How to Prevent Food Tampering - A Guide for Food Service Establishment Operators

A copy of the How to Prevent Food Tampering - A Guide For Food Service Establishment Operators brochure is available in Adobe Portable Document Format (PDF, 399KB, 2pgs.).

Watch Out - Intentional food contamination can happen anywhere, anytime.

What is food tampering?

Deliberate contamination of food products with the intent to cause harm is food tampering.

Food tampering has happened in processing, storage and retail operations in the past, and may also be a future terrorism strategy.

Who commits this kind of crime?

Anyone can commit this type of crime. In the past, different types of people, including disgruntled employees and pranksters, have committed food tampering.

When can a food product be intentionally contaminated?

A food product can be contaminated at any point in the food supply chain from farm to table.

As a food service operator, you can protect:

  • food you purchase,
  • food during storage, and
  • food during preparation and service.

How do I recognize tampered food?

Unfortunately, you may not always recognize tampered food. However, the following practices may reduce the risk of serving contaminated food:

  • Purchase only from reputable vendors.
  • Be familiar with the foods you purchase, prepare and serve.
  • Schedule deliveries when staff is present to inspect and secure the delivery.
  • Examine foods before use. Do not use foods with foreign objects or an unusual odor, texture, or appearance.

Return to the vendor

  • Dirty or damaged products.
  • Soft packaging with cuts, tears or punctures.
  • Cans and jars with signs of leakage, spillage or corrosion .
  • Punctured plastic bottles.
  • Products with damaged or missing safety seals.

In self-service areas, such as salad bars and buffets

  • Know what food you placed in service and when.
  • Don't add old food to new when replenishing.

Remember

  • Keep an accurate inventory.
  • Rotate stock.

And in addition ...

  • Know your food delivery people. Verify ID of new or different delivery people.
  • Keep food storage areas secure, especially those not in view.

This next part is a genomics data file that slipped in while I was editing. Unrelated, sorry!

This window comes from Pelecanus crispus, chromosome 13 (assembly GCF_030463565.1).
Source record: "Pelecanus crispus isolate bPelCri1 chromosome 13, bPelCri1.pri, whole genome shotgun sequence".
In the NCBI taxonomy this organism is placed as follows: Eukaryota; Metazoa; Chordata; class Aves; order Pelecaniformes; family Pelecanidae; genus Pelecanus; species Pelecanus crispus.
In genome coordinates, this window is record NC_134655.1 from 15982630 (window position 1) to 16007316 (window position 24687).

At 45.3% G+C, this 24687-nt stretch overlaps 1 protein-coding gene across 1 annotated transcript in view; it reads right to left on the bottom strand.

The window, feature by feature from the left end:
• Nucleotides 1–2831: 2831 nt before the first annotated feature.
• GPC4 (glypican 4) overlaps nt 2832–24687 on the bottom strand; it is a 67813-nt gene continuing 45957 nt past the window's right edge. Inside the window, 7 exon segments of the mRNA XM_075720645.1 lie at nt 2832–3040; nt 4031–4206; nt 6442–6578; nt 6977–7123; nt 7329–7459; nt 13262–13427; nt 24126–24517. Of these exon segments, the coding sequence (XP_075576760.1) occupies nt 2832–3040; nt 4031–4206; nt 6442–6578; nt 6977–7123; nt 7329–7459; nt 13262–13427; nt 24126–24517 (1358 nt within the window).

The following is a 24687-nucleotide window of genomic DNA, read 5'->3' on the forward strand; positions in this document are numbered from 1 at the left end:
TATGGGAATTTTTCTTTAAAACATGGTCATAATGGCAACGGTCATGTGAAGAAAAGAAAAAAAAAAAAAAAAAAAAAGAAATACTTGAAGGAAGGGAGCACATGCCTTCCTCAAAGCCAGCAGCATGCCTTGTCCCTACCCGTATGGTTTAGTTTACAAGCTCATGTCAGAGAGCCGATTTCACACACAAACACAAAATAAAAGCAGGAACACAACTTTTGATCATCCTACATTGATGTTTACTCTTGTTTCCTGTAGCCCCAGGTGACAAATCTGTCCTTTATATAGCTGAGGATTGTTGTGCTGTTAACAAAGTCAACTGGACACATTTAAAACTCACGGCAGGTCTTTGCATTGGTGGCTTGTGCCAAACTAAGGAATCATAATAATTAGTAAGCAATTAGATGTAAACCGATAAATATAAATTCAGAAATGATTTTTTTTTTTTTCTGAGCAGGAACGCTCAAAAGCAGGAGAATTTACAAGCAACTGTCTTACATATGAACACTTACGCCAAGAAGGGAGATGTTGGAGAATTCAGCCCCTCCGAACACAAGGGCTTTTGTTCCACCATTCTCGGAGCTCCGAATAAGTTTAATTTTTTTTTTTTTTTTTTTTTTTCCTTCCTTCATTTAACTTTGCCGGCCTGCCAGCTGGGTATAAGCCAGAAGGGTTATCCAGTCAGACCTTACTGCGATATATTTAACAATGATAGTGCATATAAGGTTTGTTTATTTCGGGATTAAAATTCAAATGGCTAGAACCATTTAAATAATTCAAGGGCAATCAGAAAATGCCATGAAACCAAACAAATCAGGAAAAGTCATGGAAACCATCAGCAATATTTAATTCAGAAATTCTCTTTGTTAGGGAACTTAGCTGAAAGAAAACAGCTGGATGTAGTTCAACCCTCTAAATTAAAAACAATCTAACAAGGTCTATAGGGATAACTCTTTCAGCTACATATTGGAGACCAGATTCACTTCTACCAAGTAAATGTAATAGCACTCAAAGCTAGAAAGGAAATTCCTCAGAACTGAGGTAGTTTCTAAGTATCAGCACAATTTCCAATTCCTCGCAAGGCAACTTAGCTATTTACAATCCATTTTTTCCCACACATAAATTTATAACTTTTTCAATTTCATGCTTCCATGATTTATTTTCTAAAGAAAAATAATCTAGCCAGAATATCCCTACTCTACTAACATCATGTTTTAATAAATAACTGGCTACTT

• Check daily for things that may be out of place.
  • Put self-service areas, such as salad bars and buffets, in view of staff.
  • Be aware of anyone lingering in the self-service area.
  • Do a complete background check on all employees.
  • Supervise all employees, especially new ones.
  • Train staff to notice and report signs of food tampering or other unusual activities.
  • Keep employee personal items out of food handling areas.
  • Make a separate area for employee breaks, located away from storage areas.

Counterfeit packaging may be used to distribute contaminated foods. Always check for:

  • Labeling, lot codes and other identifying information that has been altered.
  • Lot numbers not in the same format or sequence as the last purchase.
  • Labeling that is badly printed, overprinted or missing usual information.
  • Shipping boxes that have missing product informatin.

Food tampering is a crime. It must be reported to the police and your local health department.

If You Suspect You Have A Tampering Incident Remember "INK"

  • Investigate suspicious activity immediately. Collect as much information as you can. Remove the suspect food from service.
  • Notify local law enforcement if you suspect food tampering. Also call your local health department.
  • Keep the food for evidence. Do not handle the food. Wrap it in plastic, or place it in a plastic bag. Label the item clearly, and separate it from your regular supplies.

Contact your local health department for more information